This is, I hope, the first entry in a series in which shows that are overlooked or less well-known get somewhat detailed consideration. There are no truly reliable criteria for determining which shows meet this description, so a combination of the author’s impressions with the fact that a show has not been officially released shall have to serve. Here I am reviewing 1973-02-22 Assembly Hall at the University of Illinois at Urbana-Champaign, which is now, of course, called the “State Farm Center,” since every venue name is a sort of advertisement these days. My thesis is that this is a top-notch show. Although there are no long improvisations (relative to the norms of the era), the playing here is consistently inspired and well-executed, and there are several big highlights which make this a show with which every Deadhead should be familiar.
The show begins with a rousing “Promised Land,” followed by “They Love Each Other.” The latter is a good fast-tempo version; although I prefer the song after they slowed it down and dropped the useless bridge, Garcia is playing aggressively and well here, and the “El Paso” that follows demonstrates this nicely—Jerry’s punchy accompaniment makes this one of the better renditions of this song.
This brings us to the first major highlight of the show: in fact, what follows is one of the best versions of “Bird Song” the band ever played. The more well-known readings from 03-16 and 06-22 are perhaps two of the closest analogues to this version; although Keith Godchaux’s Fender Rhodes is more prominent in the mix on the latter, the arrangement, tempo and feel are very similar. Garcia’s lead playing here is magisterial—as he is wont to do in this era, he employs a lot of bends, sometimes seeming to be enthralled with a single note or pair of notes and constructing licks to surround it so he can return and bend it again and again, weaving a kind of tapestry of sound, and slowly building from there to more elaborate melodic passes. This gradually unwinds into an ascending theme built on descending pairs of notes. This begins at 5:23 with an E on the 12th fret (string/fret numbers in parentheses): . Next, Garcia jumps down to the low E and plays the theme twice more beginning from there, on the second time through repeating the above passage but beginning on the low E instead of the E at the 12th fret, and then the lick is further developed as the third iteration runs E (open), (G)E(9)-D(12), (B)G#(9)-(G)F#(11)), A-(B)A(9bend)-G#(9). Garcia finally winds his way up to the E at the 12th fret at 5:38, as the solo hits its peak on the higher notes around the 12th fret before descending to the riff and the drum break.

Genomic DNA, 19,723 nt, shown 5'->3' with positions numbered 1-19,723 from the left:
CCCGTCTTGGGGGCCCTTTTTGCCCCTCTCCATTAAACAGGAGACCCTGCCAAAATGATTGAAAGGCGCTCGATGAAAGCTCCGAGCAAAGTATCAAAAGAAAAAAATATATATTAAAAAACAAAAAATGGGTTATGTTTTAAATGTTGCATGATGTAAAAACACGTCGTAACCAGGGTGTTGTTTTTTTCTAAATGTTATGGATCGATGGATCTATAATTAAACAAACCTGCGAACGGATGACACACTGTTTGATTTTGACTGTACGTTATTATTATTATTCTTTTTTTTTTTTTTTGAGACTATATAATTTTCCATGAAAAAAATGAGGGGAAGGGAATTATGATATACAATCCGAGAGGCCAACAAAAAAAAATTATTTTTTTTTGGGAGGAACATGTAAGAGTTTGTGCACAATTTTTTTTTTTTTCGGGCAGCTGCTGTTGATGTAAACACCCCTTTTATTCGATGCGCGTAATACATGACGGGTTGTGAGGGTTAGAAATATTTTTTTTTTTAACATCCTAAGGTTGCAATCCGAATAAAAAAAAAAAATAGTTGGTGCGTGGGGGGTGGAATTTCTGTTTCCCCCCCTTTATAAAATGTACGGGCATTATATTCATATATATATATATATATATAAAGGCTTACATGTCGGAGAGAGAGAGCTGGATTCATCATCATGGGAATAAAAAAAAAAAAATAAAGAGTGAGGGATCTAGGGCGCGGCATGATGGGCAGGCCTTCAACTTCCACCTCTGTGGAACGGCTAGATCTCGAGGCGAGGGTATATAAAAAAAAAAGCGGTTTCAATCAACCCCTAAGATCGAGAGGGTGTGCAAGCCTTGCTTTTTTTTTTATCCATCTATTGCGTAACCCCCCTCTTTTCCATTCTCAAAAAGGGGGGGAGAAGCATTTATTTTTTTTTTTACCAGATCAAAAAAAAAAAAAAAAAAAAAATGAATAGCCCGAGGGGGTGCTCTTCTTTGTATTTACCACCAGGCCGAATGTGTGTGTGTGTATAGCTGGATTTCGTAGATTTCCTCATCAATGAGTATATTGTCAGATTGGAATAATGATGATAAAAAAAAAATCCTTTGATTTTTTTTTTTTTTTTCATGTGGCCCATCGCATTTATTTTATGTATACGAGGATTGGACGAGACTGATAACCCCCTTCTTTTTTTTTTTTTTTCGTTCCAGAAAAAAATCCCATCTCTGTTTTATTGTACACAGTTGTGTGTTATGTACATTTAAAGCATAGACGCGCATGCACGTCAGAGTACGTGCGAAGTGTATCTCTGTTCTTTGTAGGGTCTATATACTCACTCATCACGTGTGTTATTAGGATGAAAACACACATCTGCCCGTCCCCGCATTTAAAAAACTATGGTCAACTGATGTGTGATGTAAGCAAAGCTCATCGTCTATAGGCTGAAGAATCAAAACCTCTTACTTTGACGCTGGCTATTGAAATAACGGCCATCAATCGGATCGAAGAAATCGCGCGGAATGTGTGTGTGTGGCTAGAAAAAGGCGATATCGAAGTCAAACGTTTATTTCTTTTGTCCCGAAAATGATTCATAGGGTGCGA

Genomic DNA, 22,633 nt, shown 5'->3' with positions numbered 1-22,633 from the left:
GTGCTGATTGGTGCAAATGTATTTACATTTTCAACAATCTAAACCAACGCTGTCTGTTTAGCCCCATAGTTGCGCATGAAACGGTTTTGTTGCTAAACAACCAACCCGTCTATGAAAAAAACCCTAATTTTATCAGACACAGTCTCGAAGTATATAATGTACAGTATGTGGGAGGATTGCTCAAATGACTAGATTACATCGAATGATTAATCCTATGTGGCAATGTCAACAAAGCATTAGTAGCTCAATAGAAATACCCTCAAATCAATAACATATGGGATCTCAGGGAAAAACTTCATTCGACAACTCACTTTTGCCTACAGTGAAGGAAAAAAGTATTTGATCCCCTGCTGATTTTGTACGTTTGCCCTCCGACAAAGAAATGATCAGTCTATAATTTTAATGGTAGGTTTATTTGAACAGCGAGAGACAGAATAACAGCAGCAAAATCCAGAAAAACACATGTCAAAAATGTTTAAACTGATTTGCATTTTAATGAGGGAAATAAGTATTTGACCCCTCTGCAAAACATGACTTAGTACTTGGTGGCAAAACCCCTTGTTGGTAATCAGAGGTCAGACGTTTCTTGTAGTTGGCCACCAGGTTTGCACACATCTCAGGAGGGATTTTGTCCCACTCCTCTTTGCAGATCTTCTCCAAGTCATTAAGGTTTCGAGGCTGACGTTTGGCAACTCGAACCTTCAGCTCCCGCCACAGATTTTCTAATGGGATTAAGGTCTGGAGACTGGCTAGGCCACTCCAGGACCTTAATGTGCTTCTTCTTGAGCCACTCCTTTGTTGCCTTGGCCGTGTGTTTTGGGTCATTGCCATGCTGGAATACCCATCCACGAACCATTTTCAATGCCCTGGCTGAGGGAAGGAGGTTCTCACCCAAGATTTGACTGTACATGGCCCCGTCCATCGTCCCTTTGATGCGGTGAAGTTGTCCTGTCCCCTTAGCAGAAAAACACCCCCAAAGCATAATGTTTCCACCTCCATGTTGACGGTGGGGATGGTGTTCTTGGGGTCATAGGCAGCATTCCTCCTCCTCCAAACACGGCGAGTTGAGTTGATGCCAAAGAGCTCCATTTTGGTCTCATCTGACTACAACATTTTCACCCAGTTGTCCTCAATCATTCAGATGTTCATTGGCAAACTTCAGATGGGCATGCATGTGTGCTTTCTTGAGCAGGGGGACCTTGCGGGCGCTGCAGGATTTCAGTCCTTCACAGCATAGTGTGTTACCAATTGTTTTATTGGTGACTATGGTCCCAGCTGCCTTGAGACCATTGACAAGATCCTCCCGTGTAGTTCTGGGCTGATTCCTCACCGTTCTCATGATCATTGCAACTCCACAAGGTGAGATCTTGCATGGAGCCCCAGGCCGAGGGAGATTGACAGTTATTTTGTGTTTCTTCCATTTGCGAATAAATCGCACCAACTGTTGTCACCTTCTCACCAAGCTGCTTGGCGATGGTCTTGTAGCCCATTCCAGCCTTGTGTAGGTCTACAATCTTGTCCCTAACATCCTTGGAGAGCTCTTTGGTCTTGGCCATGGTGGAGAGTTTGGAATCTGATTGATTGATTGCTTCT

This is an excellent example of Garcia’s improvisational mastery: note how this segment is constructed, taking a simple snippet of melody and repeating it with variations, with the introduction of both higher and lower notes in the second and third iterations enabling the melody to build in power as it repeats. This enthralling solo begins with rather tightly grouped series of notes and then expands and ascends, giving it a focus and an almost narrative flow that are worthy of a composed piece of music. Garcia seemingly does this on the fly; the passage does not appear in previous or subsequent versions of the song that I have found. This is fairly typical: Jerry frequently comes up with brilliant improvised passages that appear once and are never heard again but, fortunately, we have the tapes.